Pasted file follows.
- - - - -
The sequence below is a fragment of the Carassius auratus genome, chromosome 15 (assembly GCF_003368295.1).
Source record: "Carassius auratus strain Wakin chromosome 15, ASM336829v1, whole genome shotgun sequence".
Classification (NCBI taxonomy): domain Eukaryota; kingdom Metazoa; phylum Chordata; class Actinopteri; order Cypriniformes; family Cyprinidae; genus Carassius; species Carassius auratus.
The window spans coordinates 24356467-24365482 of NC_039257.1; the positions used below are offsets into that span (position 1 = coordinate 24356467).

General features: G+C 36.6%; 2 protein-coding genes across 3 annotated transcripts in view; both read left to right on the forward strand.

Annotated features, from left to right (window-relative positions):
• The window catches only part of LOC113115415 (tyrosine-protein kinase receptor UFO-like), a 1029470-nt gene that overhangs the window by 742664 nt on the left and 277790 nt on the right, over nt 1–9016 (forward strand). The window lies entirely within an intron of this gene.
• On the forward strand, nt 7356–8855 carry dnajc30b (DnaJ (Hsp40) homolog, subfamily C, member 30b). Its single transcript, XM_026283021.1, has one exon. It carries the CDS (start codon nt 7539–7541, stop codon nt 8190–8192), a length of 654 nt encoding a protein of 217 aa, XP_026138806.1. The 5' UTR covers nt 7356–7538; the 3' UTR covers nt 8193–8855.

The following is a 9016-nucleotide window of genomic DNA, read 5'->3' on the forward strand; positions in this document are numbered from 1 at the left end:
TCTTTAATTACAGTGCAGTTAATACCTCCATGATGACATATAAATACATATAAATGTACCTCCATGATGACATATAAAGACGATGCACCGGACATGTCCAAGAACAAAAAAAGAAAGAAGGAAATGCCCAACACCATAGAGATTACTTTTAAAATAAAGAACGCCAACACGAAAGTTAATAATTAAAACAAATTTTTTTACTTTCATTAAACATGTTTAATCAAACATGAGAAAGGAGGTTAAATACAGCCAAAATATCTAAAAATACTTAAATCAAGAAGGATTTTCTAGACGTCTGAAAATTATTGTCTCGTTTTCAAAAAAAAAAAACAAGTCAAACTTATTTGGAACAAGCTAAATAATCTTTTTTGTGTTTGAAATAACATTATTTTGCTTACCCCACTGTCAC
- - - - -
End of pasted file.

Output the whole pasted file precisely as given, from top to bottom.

The sequence below is a fragment of the Carassius auratus genome, chromosome 15 (assembly GCF_003368295.1).
Source record: "Carassius auratus strain Wakin chromosome 15, ASM336829v1, whole genome shotgun sequence".
Classification (NCBI taxonomy): domain Eukaryota; kingdom Metazoa; phylum Chordata; class Actinopteri; order Cypriniformes; family Cyprinidae; genus Carassius; species Carassius auratus.
The window spans coordinates 24356467-24365482 of NC_039257.1; the positions used below are offsets into that span (position 1 = coordinate 24356467).

General features: G+C 36.6%; 2 protein-coding genes across 3 annotated transcripts in view; both read left to right on the forward strand.

Annotated features, from left to right (window-relative positions):
• The window catches only part of LOC113115415 (tyrosine-protein kinase receptor UFO-like), a 1029470-nt gene that overhangs the window by 742664 nt on the left and 277790 nt on the right, over nt 1–9016 (forward strand). The window lies entirely within an intron of this gene.
• On the forward strand, nt 7356–8855 carry dnajc30b (DnaJ (Hsp40) homolog, subfamily C, member 30b). Its single transcript, XM_026283021.1, has one exon. It carries the CDS (start codon nt 7539–7541, stop codon nt 8190–8192), a length of 654 nt encoding a protein of 217 aa, XP_026138806.1. The 5' UTR covers nt 7356–7538; the 3' UTR covers nt 8193–8855.

The following is a 9016-nucleotide window of genomic DNA, read 5'->3' on the forward strand; positions in this document are numbered from 1 at the left end:
TCTTTAATTACAGTGCAGTTAATACCTCCATGATGACATATAAATACATATAAATGTACCTCCATGATGACATATAAAGACGATGCACCGGACATGTCCAAGAACAAAAAAAGAAAGAAGGAAATGCCCAACACCATAGAGATTACTTTTAAAATAAAGAACGCCAACACGAAAGTTAATAATTAAAACAAATTTTTTTACTTTCATTAAACATGTTTAATCAAACATGAGAAAGGAGGTTAAATACAGCCAAAATATCTAAAAATACTTAAATCAAGAAGGATTTTCTAGACGTCTGAAAATTATTGTCTCGTTTTCAAAAAAAAAAAACAAGTCAAACTTATTTGGAACAAGCTAAATAATCTTTTTTGTGTTTGAAATAACATTATTTTGCTTACCCCACTGTCAC